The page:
In the following we aim to characterize concentration phenomena of our solution with respect to the functions and . Therefore, we study the expected value and energy of our mean field model. In particular, we are interested in the characterization of several concentration phenomena that we define below.

Definition 2.

We say that the solution to equation (8) is characterized by

• energy bound if

 m2(0)>m2(t),

holds at a fixed time ;

• energy decay if

 m2(t1)>m2(t2),

holds for any . This means that the energy is decreasing with respect to time;

• concentration if

 V(0)>V(t)),

holds at a fixed time , where denotes the variance;

• aggregation if

 V(t1)>V(t2),

holds for any . This means that the variance is decreasing with respect to time.

We observe that if the first moment is conserved in time, then definition of energy bound is equivalent to concentration, and definition of energy decay is equivalent to aggregation.

3.3.1 Identity as activation function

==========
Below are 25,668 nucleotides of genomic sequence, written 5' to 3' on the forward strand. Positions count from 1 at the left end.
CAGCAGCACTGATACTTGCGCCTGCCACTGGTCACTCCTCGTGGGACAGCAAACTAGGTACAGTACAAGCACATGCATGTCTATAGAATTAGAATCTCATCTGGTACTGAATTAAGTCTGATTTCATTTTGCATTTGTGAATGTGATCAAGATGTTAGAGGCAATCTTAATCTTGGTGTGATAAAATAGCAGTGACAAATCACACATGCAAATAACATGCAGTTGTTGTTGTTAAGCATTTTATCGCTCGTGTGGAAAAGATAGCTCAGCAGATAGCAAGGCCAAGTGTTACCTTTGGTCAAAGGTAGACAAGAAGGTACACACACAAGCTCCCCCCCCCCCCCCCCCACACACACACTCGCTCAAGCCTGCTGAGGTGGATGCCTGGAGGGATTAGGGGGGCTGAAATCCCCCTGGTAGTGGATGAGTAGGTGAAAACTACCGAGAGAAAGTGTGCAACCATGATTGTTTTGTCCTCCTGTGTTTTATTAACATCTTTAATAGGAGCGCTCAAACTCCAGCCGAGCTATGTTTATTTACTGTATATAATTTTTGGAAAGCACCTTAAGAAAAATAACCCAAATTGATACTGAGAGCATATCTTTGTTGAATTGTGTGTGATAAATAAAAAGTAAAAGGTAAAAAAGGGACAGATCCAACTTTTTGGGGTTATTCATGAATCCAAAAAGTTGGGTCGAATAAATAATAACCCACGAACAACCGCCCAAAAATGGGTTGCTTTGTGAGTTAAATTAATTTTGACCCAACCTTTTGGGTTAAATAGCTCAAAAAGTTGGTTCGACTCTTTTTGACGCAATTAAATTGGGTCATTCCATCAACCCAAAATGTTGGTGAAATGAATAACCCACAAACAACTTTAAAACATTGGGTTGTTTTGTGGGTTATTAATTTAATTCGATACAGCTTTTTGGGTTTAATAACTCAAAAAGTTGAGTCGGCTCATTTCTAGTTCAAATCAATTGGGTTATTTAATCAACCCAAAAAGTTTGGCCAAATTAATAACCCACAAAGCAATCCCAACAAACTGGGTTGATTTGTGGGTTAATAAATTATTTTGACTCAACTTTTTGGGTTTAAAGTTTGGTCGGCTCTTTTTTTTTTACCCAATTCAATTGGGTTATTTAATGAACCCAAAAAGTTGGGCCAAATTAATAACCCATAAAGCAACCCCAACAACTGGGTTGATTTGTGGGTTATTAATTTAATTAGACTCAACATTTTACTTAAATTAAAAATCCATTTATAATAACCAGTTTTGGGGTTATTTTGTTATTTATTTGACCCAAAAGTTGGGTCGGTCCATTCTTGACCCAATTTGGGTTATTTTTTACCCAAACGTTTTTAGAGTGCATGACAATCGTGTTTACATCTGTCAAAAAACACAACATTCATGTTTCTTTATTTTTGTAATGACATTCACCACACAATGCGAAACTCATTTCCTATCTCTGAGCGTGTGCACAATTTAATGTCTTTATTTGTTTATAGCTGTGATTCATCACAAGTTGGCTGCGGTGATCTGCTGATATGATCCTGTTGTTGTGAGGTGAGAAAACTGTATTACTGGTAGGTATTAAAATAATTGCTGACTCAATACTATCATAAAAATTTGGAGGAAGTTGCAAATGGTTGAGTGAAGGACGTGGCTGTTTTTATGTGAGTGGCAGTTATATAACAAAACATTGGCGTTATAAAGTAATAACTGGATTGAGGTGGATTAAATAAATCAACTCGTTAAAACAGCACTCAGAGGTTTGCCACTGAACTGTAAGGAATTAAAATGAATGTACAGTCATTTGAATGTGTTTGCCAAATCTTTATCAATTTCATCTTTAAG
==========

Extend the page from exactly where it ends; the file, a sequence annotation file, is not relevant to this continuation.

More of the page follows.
A simple computation reveals that the 0-th moment is conserved and holds for all times . For the moments we obtain

 ddtmk(t)=k (w(t) mk(t)+b(t) mk−1(t)),mk(0)=m0k. (10)

Notice that the -th moment only depends on the -th moment. It is then possible to solve the moment equations iteratively with the help of the separation of variables formula obtaining

 mk(t)=exp⎧⎪⎨⎪⎩kt∫0w(s) ds⎫⎪⎬⎪⎭⎡⎢⎣mk(0)+t∫0exp⎧⎪⎨⎪⎩−ks∫0w(x) dx⎫⎪⎬⎪⎭ k b(s) mk−1(s) ds⎤⎥⎦. (11)

Let us define

 Φk(t):=k t∫0w(s) ds.
Proposition 2.

Assume that the bias is identical to zero, namely , . Then we obtain

1. energy bound if at a fixed time ; and

2. energy decay if and only if for all ; and

3. aggregation if and only if . In particular the steady state is distributed as a Dirac delta centered at .

Proof.

If then (11) simplifies to

 mk(t)=mk(0) exp{Φk(t)} (12)